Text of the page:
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ARAB BANK (AB) Printer Friendly Page

Shortchanging the Victims of Terror
By Joel Mowbray
May 6, 2005

Bank for Terror
By Uriel Heilman
April 28, 2005

Dollars for Terror
By Rachel Ehrenfeld
August 12, 2004

Influential Mideast Bank accused of Funding Militants
By Josh Meyer
March 4, 2007

Arab Bank Asks Judge to Dismiss Suit Accusing It of Funding Terror
By Joseph Goldstein
August 1, 2006

Oust Arab Bank, Weiner Demands
By The Queens Gazette
July 20, 2005

 


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  • Laundered money that was used to finance international terorism



Based in Amman, Jordan, the Arab Bank has been instrumental in transferring donations from the Holy Land Foundation for Relief and Development and other Palestinian terrorist-supporting organizations in the U.S. and elsewhere. It is the largest bank in Jordan, with 350 branches around the world and total assets of some $23 billion. It is also the most important banking institution in the Palestinian territories, and operates 15 branches in the West Bank and Gaza Strip. It serves as the primary recipient and distributor of the Palestinian Authority's (PA) funds, and is the preferred financial institution for a slew of terror groups -- including Hamas, the Popular Front for the Liberation of Palestine, and Palestinian Islamic Jihad. The Arab Bank has been identified by the Palestinian Authority's security services as the major channel for funds from abroad to these organizations.

The Arab Bank's Board of Directors includes, among others, the head of the Saudi Ministry of Finance and Economy, the Chairman of Palestine Development & Investment Ltd., the Lebanese Finance Minster, and the Chairman of the Palestinian Telecommunications Corporation. 

According to Palestinian documents seized by the Israeli Defense Force, the Arab Bank served as a conduit for the transfer of tens of millions of dollars from the Saudi Committee for the Support of the Intifada al-Quds (a.k.a. Saudi Committee) mostly “to the families of suicide bombers and to the families of imprisoned or injured Palestinian militants.” The Saudi Committee was established in October 2000 (shortly after the outbreak of the latest Palestinian Intifada) in Riyadh as a private charity run by Interior Minister Prince Naif bin Abd al-Aziz. Its stated mandate was to support the Intifada al-Quds and the families of future “martyrs.” Shortly after its founding, the Saudi Committee held two telethons with Prince Naïf requesting contributions for “a continuation and assertion of the kingdom's support [for the Intifada].” The two telethons raised $174 million, of which the $55.7 million was used to bankroll Hamas, Palestinian Islamic Jihad, the Al-Aqsa Martyrs Brigades, and their related front organizations in the West Bank and Gaza.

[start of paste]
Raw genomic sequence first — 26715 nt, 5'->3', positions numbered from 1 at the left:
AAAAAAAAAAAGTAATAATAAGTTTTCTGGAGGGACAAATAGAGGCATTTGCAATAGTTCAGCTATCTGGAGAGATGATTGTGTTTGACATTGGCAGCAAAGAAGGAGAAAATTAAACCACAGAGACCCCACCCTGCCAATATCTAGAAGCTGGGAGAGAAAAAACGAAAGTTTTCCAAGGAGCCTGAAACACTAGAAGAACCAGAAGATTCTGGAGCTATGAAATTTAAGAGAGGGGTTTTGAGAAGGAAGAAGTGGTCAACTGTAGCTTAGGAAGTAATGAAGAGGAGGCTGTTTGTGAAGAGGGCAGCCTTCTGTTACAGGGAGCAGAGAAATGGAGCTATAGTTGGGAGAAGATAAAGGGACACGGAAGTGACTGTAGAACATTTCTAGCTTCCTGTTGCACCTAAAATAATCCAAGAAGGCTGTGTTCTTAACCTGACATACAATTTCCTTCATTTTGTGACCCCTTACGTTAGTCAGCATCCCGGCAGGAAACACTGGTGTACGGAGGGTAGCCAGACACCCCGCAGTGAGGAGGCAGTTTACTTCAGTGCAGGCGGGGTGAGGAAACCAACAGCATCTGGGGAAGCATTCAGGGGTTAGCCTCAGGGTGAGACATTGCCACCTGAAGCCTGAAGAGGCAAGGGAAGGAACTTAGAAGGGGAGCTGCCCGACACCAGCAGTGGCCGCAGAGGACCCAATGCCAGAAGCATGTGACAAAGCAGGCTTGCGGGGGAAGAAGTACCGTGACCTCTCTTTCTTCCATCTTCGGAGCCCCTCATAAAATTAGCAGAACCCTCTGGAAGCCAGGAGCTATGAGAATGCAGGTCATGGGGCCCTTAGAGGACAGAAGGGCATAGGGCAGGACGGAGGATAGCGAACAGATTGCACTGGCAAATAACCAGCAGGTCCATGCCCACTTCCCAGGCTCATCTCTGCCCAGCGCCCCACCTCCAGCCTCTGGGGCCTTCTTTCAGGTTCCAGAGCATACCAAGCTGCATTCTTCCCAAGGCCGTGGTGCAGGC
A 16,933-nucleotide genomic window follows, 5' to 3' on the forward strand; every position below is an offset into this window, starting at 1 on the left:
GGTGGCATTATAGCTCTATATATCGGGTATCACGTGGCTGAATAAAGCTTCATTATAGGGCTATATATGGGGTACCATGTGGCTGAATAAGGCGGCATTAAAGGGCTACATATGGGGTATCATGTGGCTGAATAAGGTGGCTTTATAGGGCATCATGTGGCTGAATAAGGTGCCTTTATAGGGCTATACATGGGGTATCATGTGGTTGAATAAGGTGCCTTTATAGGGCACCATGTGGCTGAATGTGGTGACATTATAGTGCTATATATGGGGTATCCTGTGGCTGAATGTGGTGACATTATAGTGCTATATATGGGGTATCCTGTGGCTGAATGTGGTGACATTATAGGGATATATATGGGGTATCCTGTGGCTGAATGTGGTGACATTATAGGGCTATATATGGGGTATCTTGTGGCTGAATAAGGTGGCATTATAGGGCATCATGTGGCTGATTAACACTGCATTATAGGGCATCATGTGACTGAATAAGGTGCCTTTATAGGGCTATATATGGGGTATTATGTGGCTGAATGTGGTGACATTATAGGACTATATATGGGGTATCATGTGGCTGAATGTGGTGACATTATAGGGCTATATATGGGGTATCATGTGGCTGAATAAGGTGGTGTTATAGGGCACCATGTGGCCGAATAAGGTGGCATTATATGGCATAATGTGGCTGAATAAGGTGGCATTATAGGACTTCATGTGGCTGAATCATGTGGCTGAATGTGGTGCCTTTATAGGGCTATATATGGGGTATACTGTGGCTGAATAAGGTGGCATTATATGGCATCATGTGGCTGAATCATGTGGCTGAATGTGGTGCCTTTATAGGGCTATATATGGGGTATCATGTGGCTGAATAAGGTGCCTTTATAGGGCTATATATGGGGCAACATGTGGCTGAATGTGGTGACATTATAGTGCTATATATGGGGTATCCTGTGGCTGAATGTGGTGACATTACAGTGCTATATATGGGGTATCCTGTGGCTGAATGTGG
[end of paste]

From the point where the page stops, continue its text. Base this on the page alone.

Among the charges brought in a lawsuit against the Arab Bank in New York by American victims of Palestinian terror are the following: The Committee transferred some of its telethon revenues in riyals to the Arab Bank's branch on Madison Avenue in New York, which in turn laundered the money and forwarded the sum in dollars to the Arab Bank branch in Ramallah; together with the Arab Bank, Riyadh launched a public-relations campaign in the Palestinian territories, announcing that this money was available ($5,000 apiece) for the families of aspiring "martyrs"; and lesser amounts were promised -- and provided -- to those merely wounded or captured by the Israelis while carrying out a terror attack.

The U.S. House Subcommittee On Crime, Terrorism and Homeland Security believes that the Arab Bank also has ties to al Qaeda. According to Subcommittee member Anthony Weiner of New York, some 40 to 60 Arab Bank customers are implicated in such affiliations not only with Osama bin Laden's group, but also with Hamas and Hezbollah. Moreover, Weiner claims, the Arab Bank has repeatedly saved the Palestinian Authority from bankruptcy. "The Arab Bank has proven itself to be a terror bank," said Weiner. "We should shut it down and expel it from the United States."

 

 

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